Winter has well and truly announced itself in Australia in the last month, and it’s the perfect time to drag out the blankets and comfy winter clothes like the uggies if you haven’t already!

But WAIT, what about our besties?

It’s usually this time of year that longer-haired dogs are looking scraggly and ready for a trim, but should you get them clipped …what about short-haired pups, and cats?

This week we’re talking about the best ways to keep our fur kids warm and safe in these chilly months, and just as importantly – the signs that they may be getting too warm. So let’s get into it!

Guidelines for indoor winter pets.

Pets usually run a little hotter than us humans, especially dogs and cats with longer coats. The general rule is: They’re warm enough if you are (the exception is our hairless friends).

For indoor pets, often we need to look out for them being “too warm”. The first signs are your pet moving to a cooler room, surface or area – or excessive water intake.

So don’t be too offended if your pup gets off the couch and heads to the floor or another room, they’re likely just trying to cool down.

One thing to note, if you have central heating or a home with no “cooler spots”, be sure to monitor your pet closely and try to make a cooler place for them if they need it.

To clip or not to clip?

Your pet’s coat is like a big fluffy jumper, so clipping their coat would feel somewhat like taking a jumper off. Naturally, if your pet is always in a heated room (and covered when outdoors), clipping them is likely not a problem – but try limiting the clipping to only their feet and face, keeping some more length around the midsections.

Great groomers do “winter cuts” for this very reason.

If your pet lives outdoors or sleeps in the laundry etc: Then it’s recommended to leave their coats all winter unless it’s impairing their vision or movement. Just be sure to fill their kennels or sleeping area with blankets and check they aren’t wet in the morning.

It goes without saying, your pet MUST have shelter from the elements, but even undercover areas can get “frosty” in the mornings and their bedding can get wet. Be sure to check!!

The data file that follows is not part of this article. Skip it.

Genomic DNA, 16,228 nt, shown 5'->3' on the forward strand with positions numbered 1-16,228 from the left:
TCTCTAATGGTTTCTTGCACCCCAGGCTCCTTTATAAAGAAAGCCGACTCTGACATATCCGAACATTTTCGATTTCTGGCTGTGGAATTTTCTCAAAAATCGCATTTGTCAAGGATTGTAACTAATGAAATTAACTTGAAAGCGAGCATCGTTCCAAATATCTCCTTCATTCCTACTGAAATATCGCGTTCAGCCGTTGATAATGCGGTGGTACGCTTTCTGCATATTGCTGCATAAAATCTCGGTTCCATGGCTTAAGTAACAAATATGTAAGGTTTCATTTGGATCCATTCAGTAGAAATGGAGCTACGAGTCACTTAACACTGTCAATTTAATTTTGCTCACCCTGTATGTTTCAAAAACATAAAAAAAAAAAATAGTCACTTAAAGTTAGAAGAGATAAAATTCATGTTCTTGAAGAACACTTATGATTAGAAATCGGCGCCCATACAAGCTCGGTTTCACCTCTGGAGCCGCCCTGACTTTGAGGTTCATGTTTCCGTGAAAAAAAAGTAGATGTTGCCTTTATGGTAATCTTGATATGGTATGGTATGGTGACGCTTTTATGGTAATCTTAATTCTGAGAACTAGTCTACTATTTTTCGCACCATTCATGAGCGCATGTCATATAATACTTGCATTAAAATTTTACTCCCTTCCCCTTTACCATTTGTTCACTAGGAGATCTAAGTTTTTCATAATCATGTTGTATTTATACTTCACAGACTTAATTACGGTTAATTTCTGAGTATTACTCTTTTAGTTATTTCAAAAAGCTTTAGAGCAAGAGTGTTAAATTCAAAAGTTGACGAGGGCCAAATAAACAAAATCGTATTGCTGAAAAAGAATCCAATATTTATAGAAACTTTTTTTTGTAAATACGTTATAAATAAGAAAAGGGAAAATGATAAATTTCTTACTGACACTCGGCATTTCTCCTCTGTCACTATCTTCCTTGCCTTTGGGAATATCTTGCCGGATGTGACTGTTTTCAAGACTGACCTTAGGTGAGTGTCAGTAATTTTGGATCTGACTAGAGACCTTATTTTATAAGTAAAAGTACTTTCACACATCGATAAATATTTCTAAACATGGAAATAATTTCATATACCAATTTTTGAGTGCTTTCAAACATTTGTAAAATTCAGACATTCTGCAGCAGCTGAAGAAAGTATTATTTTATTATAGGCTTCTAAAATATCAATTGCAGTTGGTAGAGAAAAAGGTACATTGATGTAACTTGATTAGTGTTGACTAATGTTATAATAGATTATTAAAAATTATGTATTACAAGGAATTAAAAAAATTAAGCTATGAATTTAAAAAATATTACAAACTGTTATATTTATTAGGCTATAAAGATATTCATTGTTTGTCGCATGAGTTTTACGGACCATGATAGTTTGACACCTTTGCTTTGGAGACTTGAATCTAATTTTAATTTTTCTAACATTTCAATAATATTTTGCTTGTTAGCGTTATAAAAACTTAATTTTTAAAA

Flea & Worming delivered by Aussie Vets, for less than $1 a day.

Washing your dog in winter.

Dogs love the park in winter, running helps warm them up and it’s great exercise to burn off built up energy. But quite often they’ll come back a muddy mess!

One quick hack is to take them in the shower with you (if not a Great Dane:) and wash them ONLY with lukewarm water and dog designed soaps – not human ones. Just ensure they’re fully dry afterwards.

Blow drying is usually not recommended as it’s hard to tell “just how hot” your pet is, but a towel wrestle can be fun!

Coats and jackets for heading outdoors.

When venturing outdoors with your pets like to the park, nothing’s as cute as a pug in a hoodie, and pet clothing isn’t just fashionable – it’s functional. Especially for those with shorter coats.

There are so many options nowadays when it comes to doggy coats and jackets. Follow a footy team, pick up your favourite team’s jersey! Got a favourite superhero or want something fun (pug life!), there are all kinds of accessories that can fulfil the fashionista in even the most discerning of Dachsies!

But remember the golden rule with accessories:
– is it comfortable and safe?

You need to make sure your pet has ample space to breathe and make sure the coat itself breathes. Avoiding synthetic materials is a good idea as these fabrics don’t provide the airflow most pets needs.

The other area to check is if the coat or accessory has any dangling cords or buttons that can be easily swallowed, cause constriction or destroy your pet’s teeth. Avoid all of these.

Winter for older pets.

For those that aren’t such spring chickens anymore, we have to keep a special eye out for them in winter. With a range of inflammatory and arthritic conditions affecting older pets, active warming or medications becomes more necessary when it’s colder. Elderly pets suffering from colder weather may also benefit from a visit to your local vet for a check-up.

As Dr Evan from FleaMail says “a lot of medical conditions are exacerbated by the cold as it affects circulation, blood pressure and exercise”. Something we look out with your pet’s Flea, Tick & Worming during winter – which really is a must (read more here on winter parasite protection). 

We hope that with these tips, all our little buddies are toasty and dry this winter and remember one of the best ways to keep your pets (and you) warm is a great big cuddle!

Flea & Worming delivered by Aussie Vets, for less than $1 a day.

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